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Church of St Michael

A Grade II* Listed Building in Willersley and Winforton, Herefordshire,

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Latitude: 52.1166 / 52°6'59"N

Longitude: -3.0256 / 3°1'32"W

OS Eastings: 329870

OS Northings: 246973

OS Grid: SO298469

Mapcode National: GBR F5.8VGB

Mapcode Global: VH77V.H2V7

Plus Code: 9C4R4X8F+JQ

Entry Name: Church of St Michael

Listing Date: 16 October 1967

Grade: II*

Source: Historic England

Source ID: 1301508

English Heritage Legacy ID: 150675

Location: Willersley and Winforton, County of Herefordshire, HR3

County: Herefordshire,

Civil Parish: Willersley and Winforton

Traditional County: Herefordshire

Lieutenancy Area (Ceremonial County): Herefordshire

Church of England Parish: Winforton

Church of England Diocese: Hereford

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Listing Text

SO 24 NE, 5/120


Church of St Michael



Parish church. C13 or earlier origins, part rebuilt and extended circa
1300 with further C16 and C17 alterations; restored in 1895. Sandstone
rubble with ashlar dressings and timber-framed bell-chamber with boarded
infill. Plain tiled roofs with decorative ridge tiles and parapets with
cross finials at east end and at end of north transept. West tower, four-
bay nave with north transept and south porch, and two-bay chancel.

tower: two stages and three storeys internally. Lower rubble stage is
medieval. It has a battered plinth, a C19 pointed chamfered south doorway
and two rectangular lights, one per storey, in the north and west sides.
The timber-framed bell chamber was added in the C16. It has three rows of
close-set studding and in the central panel of the upper and lower rows
are louvred openings. Above is a pyramidal roof and tall weathervane.
Nave: heightened in C14. South wall rebuilt in 1895. Side elevations have
angled buttresses with offsets at the west end and buttresses with offsets
at the east end; all are C19. The north elevation has a pair of C19 lancets
and small C19 lancet. The south elevation has three pairs of lancets of a
similar date. The north transept was added c1300. It is gabled and has an
original 3-light window at its gable end and a C19 pointed chamfered doorway
in its east side. There is a C19 external rubble chimney in the east angle.
South porch: C19. Gabled and timber-framed on a tall dressed rubble base
with ashlar coping. The roof has overhanging eaves and moulded bargeboards,
with traceried relief decoration, arch-braced inner and outer king-post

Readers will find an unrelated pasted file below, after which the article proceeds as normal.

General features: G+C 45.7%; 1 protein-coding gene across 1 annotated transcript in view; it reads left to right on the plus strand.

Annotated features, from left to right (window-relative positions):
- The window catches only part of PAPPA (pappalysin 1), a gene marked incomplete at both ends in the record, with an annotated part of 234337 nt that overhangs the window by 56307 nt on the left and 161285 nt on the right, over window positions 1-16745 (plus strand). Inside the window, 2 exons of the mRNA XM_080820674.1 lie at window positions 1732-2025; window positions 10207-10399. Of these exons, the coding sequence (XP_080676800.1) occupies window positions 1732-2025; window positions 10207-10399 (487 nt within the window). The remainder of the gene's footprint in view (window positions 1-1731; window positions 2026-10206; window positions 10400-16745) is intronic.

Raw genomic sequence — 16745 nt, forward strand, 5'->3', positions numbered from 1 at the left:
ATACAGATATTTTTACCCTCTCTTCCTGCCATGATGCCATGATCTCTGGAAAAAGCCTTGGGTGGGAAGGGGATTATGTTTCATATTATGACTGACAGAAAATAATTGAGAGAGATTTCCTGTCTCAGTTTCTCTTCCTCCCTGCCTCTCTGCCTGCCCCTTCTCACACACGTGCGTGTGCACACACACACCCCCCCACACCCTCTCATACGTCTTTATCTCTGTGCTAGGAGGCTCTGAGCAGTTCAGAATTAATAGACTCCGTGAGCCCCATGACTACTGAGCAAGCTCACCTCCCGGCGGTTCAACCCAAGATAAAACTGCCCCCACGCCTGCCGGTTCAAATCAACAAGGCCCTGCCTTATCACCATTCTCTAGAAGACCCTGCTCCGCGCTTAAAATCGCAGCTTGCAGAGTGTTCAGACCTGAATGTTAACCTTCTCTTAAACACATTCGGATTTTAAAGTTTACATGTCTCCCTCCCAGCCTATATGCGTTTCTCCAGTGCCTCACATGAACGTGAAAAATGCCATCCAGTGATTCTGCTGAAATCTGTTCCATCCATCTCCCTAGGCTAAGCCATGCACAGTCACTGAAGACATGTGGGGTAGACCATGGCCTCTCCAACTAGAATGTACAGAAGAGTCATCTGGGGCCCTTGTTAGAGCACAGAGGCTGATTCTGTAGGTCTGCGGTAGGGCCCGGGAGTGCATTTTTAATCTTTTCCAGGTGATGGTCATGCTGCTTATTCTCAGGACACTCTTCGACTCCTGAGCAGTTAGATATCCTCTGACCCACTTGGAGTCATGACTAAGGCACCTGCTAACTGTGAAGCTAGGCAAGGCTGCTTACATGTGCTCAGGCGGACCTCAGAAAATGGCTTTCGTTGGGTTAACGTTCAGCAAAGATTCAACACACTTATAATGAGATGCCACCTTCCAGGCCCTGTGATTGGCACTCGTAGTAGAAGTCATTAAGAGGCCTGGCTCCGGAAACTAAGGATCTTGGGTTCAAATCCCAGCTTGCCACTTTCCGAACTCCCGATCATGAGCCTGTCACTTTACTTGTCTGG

trusses and brattished wall-plates. There are 6-light chamfered mullioned
openings at each side. The floor paving incorporates some circa 1700 ledger
slabs to members of the Guest family and also a slat with a cross incised
upon it said to be the former altar slab. The south doorway is also C19
and is pointed with a continuous roll moulding. Chancel: rebuilt c1300,
the east wall was rebuilt in 1698 and part of the south wall was again
rebuilt in 1895. There is a reset and restored original east window of
three lights and nearby is a stone inscribed "John Houlds, 1698" recording
the rebuilding of the wall. The side elevations both have two pairs of
cusped lancets, all of which are C19 except for the south-east window which
is c1300 but much restored.

INTERIOR: there is a timber chancel arch formed
by a moulded arch-braced brattished tie beam with pierced quatrefoil decoration
in the spandrels. The nave has a c1300 pointed archway opening into the transept
(now vestry) of two chamfered orders, the outer continuous and the inner spring-
ing from semi-octagonal shafts with moulded capitals. To the west of this arch
is a blocked doorway of similar date and there is also a blocked doorway between
the two south windows of the chancel. A medieval doorway in the west wall of the
nave leads into an alcove at the base of the tower. Nave and chancel have C14
wagon roofs with scissor-braces. Chancel has a C19 painted gilded reredos, a
c1300 piscina with pointed head, and altar rails with turned balusters, moulded
handrails and shaped finials given to the church in 1701. There are also various
masons' marks scratched onto the east and south-east windows. The stone font is
probably C13 and has an octagonal bowl and circular stem on two-stepped base.
The five-sided timber pulpit includes two enriched arcaded panels with
inscriptions, one from the Bible, the other stating "This pulpit/ was given/ by Thomas/
Higgins gent/ Anno Domini/ 1613"; the other panels are of late C17 date. There
is also an early C18 parish chest given by another Thomas Higgins dated 1722.
In the north transept there is a recess with a cusped head and scalloped
fan-shaped drain of circa 1300. The church retains a fine late C18 organ
case by Tommy Blyth of Middlesex which was reconstructed and enlarged by
Reginald Welch of Oxford, in 1867. Memorials: early C19 memorial in the
chancel to Abigail Domuile, died 1822, with urn relief. In the nave is a
memorial to William Domuile, died 1859, to Edward Price, died 1773, and to
samuel, Ferrar, all with urn decoration.

(RCHM, III, p 212-3, item 1; BoE, p 323)

Listing NGR: SO2987046973

This text is from the original listing, and may not necessarily reflect the current setting of the building.

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